We must have been making enough noise on our approach for you to be on the alert, because not ten seconds after the pebbles strafed the shingles-I’ll never forget the sound, a clatter like shuffling cards-your garage light flicked on. Then you were there, in your yard, a bobbing flashlight beam racing towards us. “Holy shit!” Will shouted, and we took off.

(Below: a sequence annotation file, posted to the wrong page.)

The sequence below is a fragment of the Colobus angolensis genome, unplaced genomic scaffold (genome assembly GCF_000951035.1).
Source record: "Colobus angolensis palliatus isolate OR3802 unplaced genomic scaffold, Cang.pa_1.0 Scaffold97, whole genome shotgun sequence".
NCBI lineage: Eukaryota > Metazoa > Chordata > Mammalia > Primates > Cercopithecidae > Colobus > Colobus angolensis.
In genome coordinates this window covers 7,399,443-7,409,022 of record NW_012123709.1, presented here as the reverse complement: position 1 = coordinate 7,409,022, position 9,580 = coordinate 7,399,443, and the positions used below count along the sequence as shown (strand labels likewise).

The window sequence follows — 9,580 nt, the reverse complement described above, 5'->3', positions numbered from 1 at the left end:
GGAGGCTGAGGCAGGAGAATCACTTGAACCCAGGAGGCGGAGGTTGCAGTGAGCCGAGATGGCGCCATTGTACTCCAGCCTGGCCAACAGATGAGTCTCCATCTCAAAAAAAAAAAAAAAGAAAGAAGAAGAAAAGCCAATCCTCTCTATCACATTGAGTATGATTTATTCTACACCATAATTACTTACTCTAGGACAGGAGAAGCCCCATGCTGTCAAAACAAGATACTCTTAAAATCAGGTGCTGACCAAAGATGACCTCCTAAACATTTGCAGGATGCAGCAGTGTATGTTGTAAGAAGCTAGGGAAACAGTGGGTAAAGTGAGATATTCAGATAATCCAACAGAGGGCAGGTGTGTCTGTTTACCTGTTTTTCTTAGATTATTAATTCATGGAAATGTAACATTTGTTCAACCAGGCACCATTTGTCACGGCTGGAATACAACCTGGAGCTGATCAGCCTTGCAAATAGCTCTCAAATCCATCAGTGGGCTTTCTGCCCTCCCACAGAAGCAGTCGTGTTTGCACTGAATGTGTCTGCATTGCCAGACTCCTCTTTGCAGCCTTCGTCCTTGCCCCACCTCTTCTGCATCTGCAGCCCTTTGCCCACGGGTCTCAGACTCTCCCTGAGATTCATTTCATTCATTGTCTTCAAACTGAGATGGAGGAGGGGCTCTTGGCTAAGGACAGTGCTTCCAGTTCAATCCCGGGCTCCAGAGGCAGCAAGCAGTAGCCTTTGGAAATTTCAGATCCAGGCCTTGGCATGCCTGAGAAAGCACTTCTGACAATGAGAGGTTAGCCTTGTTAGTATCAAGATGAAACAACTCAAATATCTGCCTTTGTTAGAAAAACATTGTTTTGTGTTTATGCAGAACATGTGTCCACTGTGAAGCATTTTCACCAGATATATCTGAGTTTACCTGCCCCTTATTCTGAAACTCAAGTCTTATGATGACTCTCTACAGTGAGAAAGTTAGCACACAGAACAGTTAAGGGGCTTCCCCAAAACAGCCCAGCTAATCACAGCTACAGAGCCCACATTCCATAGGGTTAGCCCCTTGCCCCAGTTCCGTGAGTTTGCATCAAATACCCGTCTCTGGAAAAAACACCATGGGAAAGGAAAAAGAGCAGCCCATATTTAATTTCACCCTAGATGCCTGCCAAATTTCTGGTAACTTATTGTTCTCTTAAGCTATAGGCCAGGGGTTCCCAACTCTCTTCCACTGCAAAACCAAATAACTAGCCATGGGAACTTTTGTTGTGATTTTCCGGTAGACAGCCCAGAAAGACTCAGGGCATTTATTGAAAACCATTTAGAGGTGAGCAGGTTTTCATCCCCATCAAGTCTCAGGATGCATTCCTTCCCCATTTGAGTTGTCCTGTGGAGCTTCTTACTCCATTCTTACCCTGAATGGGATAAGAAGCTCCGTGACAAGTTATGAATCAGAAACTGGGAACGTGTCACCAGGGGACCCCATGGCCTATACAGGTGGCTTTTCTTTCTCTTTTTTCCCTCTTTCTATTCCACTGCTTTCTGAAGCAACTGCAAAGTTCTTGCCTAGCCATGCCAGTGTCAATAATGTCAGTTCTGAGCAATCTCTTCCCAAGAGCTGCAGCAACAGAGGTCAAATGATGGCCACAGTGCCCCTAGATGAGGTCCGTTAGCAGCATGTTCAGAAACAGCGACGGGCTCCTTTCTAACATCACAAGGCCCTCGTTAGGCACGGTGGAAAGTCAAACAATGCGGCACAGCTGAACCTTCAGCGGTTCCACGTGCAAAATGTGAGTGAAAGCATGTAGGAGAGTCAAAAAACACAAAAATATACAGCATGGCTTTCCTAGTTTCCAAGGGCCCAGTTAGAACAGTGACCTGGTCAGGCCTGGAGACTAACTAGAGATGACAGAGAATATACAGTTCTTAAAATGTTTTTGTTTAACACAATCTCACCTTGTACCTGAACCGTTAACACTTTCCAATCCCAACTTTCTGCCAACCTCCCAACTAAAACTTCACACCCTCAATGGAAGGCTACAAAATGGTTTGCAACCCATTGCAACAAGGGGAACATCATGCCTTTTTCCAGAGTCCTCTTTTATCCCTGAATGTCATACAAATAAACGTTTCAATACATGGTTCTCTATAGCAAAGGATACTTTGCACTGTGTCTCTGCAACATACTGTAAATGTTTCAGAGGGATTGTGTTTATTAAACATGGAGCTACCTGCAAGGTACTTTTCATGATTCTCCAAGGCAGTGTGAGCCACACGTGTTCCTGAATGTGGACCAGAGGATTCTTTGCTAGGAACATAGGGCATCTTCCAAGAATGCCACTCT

We crossed Northvale and bolted into someone’s backyard. You followed us, close, maybe thirty yards behind. But you didn’t say anything. Not “Stop” or “Hey, you kids!” Nothing. There was just the herky-jerk bounce of the light when I turned to look. This made me think you were very serious and I realized that you had more in mind than just chasing us off your property. “Go! Go! Go!” Will said, from right next me, all of us still laughing as we ran. “He’s coming!” It was clumsy, sprinting all bundled up, and so drunk. But we kept our lead. Maybe you were wearing slippers? Maybe you were old?